Full Title: Canine Large Intestine
Author: Ted Clark
Date of Publication: November 20, 2014
Research Paper Text:
The large intestine of the dog extends from the small intestine to the anus. Although connected it functions less a significant role in digestion than the small intestine. By example it’s about sixteen inches in length in a forty-pound dog and is larger in diameter than the small intestine. Its primary function is to absorb water from chyme which is partially digested food and gastric secretions that are in a semi solid form. As water is absorbed the resulting feces is in more of a solid form. Its other function is to store fecal matter awaiting passage from the body.
**Circular muscles line the inside and longitudinal muscles outside. Pacemaker cells*** receive neurologic messages causing those involuntary muscles and tissues to contract or dilate for transmission. It also contains lymph nodes and mucosal glands important for lubrication. Equally important to the nerves function, local (within the intestine) and vagally (cranial) are chemicals that send signals cell to cell; paracrine (for neighboring cells around the intestine) and endocrine (that flow with the blood throughout the body).
The large intestine has three distinct parts. *The cecum a small, finger-like projection near the junction of the small intestine; responsible for microbial fermentation, absorption and transportation every three to five minutes. It moves chyme to the colon. Blood is supplied by the cranial artery.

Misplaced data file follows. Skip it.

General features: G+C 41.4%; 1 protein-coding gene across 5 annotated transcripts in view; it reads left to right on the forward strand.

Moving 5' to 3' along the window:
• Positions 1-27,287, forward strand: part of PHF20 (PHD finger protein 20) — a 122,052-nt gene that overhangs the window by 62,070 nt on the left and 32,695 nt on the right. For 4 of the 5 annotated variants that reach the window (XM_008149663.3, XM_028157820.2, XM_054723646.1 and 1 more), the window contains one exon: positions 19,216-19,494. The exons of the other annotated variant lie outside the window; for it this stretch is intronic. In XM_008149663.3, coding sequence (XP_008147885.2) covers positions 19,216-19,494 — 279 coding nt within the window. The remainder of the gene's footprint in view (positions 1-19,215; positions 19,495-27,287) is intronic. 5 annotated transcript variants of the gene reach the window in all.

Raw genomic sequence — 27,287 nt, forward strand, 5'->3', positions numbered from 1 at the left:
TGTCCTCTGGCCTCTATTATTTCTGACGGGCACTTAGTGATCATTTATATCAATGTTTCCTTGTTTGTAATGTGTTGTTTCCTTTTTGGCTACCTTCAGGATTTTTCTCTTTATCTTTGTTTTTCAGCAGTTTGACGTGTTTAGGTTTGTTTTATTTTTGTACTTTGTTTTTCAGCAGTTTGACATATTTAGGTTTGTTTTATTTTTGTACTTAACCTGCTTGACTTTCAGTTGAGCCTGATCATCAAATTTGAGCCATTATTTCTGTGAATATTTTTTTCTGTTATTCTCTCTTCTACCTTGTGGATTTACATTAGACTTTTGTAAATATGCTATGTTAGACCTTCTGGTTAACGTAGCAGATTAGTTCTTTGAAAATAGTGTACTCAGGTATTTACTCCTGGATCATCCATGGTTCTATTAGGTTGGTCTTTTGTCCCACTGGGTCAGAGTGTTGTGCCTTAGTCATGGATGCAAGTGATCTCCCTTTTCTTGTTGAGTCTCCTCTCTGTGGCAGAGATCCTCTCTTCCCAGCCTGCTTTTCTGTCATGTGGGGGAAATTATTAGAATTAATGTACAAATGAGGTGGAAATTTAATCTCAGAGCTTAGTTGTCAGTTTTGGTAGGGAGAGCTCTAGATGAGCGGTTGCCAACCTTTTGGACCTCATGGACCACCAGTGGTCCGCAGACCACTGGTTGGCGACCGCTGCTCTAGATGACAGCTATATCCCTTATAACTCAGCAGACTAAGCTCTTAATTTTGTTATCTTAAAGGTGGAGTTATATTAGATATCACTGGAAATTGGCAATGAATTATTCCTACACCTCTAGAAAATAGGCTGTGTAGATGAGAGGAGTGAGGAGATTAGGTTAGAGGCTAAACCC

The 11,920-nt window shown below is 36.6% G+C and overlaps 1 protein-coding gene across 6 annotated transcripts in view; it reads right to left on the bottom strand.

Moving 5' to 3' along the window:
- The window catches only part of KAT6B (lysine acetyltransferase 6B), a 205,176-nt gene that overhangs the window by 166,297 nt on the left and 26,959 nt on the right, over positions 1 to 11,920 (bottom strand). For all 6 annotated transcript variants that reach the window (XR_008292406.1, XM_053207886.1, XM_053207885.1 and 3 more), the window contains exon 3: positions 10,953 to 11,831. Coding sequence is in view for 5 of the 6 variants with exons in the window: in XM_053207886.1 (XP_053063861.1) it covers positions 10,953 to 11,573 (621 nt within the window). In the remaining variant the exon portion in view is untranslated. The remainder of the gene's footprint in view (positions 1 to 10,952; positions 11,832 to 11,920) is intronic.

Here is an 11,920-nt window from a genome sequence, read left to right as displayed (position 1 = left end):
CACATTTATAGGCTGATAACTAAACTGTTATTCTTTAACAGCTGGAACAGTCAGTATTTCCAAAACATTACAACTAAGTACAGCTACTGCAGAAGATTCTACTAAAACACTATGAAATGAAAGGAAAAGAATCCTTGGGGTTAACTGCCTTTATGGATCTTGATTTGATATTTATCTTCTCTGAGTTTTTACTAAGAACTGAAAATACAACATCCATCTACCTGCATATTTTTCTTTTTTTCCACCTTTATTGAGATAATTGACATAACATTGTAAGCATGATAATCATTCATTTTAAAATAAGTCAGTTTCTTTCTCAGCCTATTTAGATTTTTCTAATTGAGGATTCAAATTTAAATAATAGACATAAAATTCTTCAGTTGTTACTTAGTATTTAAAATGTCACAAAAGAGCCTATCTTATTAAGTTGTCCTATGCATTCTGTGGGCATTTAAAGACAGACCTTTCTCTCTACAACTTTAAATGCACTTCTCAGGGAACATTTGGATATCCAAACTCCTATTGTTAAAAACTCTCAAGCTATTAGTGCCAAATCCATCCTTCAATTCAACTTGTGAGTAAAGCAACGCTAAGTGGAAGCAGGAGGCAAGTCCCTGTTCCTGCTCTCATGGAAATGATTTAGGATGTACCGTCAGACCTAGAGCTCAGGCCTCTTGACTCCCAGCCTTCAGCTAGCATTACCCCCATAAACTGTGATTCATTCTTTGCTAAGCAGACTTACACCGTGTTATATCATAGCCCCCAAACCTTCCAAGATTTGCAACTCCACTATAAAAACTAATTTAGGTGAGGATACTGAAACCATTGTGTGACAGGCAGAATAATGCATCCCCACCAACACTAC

The colon is the longest portion of the large intestine and is divided by three portions. Ascending is closest to the small intestine, transverse goes from the right side to the left of the abdomen, descending terminates within the pelvic cavity just inside the anus to the final portion of the large intestine called the rectum. Its blood supply comes from the caudal artery. It functions like the cecum responsible for microbial fermentation, absorption yet a more important part of transportation. The terms colon and large intestine are commonly used interchangeably.
The rectum stores feces and when filled stimulates pressure sensitive cells within the walls of the rectum initiating the reflex for defecation. Two sphincter muscles control the aperture.*
* McGavin DM & Zachary, JF: Pathologic Basis of Veterinary Disease 4th edition pp.301-393
** Strombeck’s small animal Gastroenterology, 3rd edition pp.889-910